Illana Bay located in Zamboanga del Sur is one of the single biggest marine resources in Southern Philippines. It cuts through one province, one city, seven municipalities and 56 barangays. Its coastal area covers 501,000 hectares, including an estimated 4,000-hectare mangrove forest. Illana Bay also supplies fishes to locations as far as Cebu and Metro Manila.
However, coinciding factors have caused the degradation of Illana Bay’s marine ecosystem. In the 1980s, there was mass destruction of mangrove forests and sea grass as residents considered them a nuisance. Fishponds were created in place of these and mangroves were cut down and sold as firewood. At the same time, dynamite, cyanide, trawl and other forms of illegal fishing destroyed coral reefs. Upland and lowland degradation also contributed to the silt that eventually covered the coastline and devastated the natural reef cover in the bay. Additionally, local government’s focus on upland development did nothing to help the ailing bay. At this point, the bay’s marine products were so depleted that fisherfolk had to travel outside the bay for their catch. By 1998, it was becoming clear that a concerted effort was needed to save the bay.
However, one of the biggest challenges in the South was the presence of several political and warring factions like the Moro Islamic Liberation Front and the Moro Nationalist Liberation Front. Yet there was a more pressing, common enemy — poverty, which was rapidly growing as people’s single source of income was depleted.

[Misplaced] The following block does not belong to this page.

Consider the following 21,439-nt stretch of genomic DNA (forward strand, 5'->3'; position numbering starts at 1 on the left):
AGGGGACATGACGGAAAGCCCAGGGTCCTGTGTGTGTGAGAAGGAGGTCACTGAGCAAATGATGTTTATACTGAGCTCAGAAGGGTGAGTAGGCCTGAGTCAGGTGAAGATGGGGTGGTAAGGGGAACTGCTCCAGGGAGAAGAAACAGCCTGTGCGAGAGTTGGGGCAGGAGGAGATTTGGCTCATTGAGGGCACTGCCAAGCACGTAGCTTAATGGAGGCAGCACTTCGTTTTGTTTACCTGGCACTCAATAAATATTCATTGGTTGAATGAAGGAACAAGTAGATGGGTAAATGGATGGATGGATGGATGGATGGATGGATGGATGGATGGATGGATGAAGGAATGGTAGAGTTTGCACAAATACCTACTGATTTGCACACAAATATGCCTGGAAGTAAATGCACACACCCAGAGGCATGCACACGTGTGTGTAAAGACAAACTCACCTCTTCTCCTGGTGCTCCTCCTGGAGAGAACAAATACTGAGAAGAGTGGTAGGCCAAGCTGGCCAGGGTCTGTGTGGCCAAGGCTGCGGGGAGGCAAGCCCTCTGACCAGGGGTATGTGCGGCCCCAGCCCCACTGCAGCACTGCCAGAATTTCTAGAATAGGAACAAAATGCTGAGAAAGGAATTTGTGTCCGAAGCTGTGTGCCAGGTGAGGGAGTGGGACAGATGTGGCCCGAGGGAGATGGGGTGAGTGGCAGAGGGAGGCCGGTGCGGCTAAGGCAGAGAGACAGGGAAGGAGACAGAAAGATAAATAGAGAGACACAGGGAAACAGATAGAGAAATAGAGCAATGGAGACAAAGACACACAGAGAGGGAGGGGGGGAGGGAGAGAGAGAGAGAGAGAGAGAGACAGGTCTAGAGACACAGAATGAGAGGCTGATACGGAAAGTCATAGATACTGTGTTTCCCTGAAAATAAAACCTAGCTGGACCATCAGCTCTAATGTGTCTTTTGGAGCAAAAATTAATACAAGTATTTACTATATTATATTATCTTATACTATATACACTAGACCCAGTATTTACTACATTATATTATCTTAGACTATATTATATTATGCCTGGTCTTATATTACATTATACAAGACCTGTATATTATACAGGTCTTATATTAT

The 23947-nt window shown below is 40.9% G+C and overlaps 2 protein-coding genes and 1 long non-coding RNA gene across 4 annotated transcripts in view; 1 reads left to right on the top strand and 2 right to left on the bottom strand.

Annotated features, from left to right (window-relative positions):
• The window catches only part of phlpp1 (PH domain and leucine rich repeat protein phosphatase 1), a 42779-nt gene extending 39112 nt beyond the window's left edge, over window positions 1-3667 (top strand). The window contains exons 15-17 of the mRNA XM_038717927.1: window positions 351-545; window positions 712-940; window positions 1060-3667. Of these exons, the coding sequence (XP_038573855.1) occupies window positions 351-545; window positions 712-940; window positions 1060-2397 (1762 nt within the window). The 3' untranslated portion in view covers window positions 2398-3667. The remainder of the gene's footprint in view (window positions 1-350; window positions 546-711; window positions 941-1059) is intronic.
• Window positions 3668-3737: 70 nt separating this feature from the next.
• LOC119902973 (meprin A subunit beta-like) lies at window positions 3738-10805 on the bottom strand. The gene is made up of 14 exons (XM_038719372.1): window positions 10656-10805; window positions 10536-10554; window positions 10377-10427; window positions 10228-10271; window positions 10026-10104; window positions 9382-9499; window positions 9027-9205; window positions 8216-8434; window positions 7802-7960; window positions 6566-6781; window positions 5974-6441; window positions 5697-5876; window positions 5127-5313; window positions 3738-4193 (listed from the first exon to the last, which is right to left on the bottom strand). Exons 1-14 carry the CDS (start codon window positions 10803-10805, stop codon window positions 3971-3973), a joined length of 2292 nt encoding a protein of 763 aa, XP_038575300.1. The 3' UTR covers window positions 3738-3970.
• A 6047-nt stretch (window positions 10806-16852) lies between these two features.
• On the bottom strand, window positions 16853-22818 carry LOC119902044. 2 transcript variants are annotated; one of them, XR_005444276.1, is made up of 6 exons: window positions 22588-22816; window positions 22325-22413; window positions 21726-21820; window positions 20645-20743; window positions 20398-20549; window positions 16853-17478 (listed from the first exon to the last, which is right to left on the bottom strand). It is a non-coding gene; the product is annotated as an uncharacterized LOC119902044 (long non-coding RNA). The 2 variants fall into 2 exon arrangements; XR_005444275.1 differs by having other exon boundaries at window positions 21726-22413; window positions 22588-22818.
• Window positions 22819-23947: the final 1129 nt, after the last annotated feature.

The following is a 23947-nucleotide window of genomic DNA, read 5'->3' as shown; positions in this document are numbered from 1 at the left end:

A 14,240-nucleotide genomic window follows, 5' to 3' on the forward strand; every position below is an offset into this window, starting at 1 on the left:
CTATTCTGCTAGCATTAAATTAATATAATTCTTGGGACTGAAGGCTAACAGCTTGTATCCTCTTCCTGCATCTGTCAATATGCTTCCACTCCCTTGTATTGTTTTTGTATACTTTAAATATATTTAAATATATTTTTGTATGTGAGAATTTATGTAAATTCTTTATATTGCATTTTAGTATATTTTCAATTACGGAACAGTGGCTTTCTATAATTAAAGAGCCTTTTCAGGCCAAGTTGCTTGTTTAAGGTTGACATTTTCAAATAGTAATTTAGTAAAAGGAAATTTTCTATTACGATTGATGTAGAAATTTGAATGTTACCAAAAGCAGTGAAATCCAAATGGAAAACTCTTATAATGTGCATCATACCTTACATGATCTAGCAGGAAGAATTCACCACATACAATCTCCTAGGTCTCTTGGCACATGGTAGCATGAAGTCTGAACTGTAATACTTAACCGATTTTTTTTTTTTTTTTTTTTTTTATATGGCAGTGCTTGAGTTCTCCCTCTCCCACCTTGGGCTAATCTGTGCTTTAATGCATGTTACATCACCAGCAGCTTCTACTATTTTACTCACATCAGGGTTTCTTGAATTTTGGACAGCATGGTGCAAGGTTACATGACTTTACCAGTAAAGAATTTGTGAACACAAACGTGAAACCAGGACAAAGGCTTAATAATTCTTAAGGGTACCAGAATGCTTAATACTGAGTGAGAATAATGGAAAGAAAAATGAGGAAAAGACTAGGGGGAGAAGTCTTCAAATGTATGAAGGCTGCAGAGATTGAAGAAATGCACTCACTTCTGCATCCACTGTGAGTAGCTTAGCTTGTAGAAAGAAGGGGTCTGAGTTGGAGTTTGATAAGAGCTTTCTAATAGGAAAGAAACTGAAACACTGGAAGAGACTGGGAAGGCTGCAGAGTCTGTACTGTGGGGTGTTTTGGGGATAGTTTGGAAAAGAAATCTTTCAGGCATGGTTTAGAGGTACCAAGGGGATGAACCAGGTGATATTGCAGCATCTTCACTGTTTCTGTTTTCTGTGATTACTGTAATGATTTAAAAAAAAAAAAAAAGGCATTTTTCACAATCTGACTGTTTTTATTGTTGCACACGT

The local government thus created the IBRA IX Council. Agreements were made, providing clear mechanics and details of cooperation under the program, including the pooling of funds, personnel and other logistic requirements. With technical assistance from professionals, the local government developed a coastal resource management plan and trained people to implement them. The local government also passed 11 ordinances to institutionalize its policies and make the program sustainable.
Only six months since the program’s launching, fish catch grew from three to five kilos a day per fisherman working for four hours. In three years, the volume of fish caught in the bay dramatically rose by 65%. Operation costs were also reduced by 30% as fishermen no longer had to go far to catch fish, resulting in greater productivity and income. Alternative coastal-based livelihood projects were also created, which tapped into the entrepreneurial skills of the fisherfolk. These economic gains influenced some rebels, pirates, and illegal fishers to lead better lives. In fact, most of them even volunteered to local Bantay Dagat organizations to further protect the marine resources.
The alliance not only transcended physical borders; it even penetrated political boundaries. Local residents have a newfound hope that the Illana Bay would be fully regenerated after five years.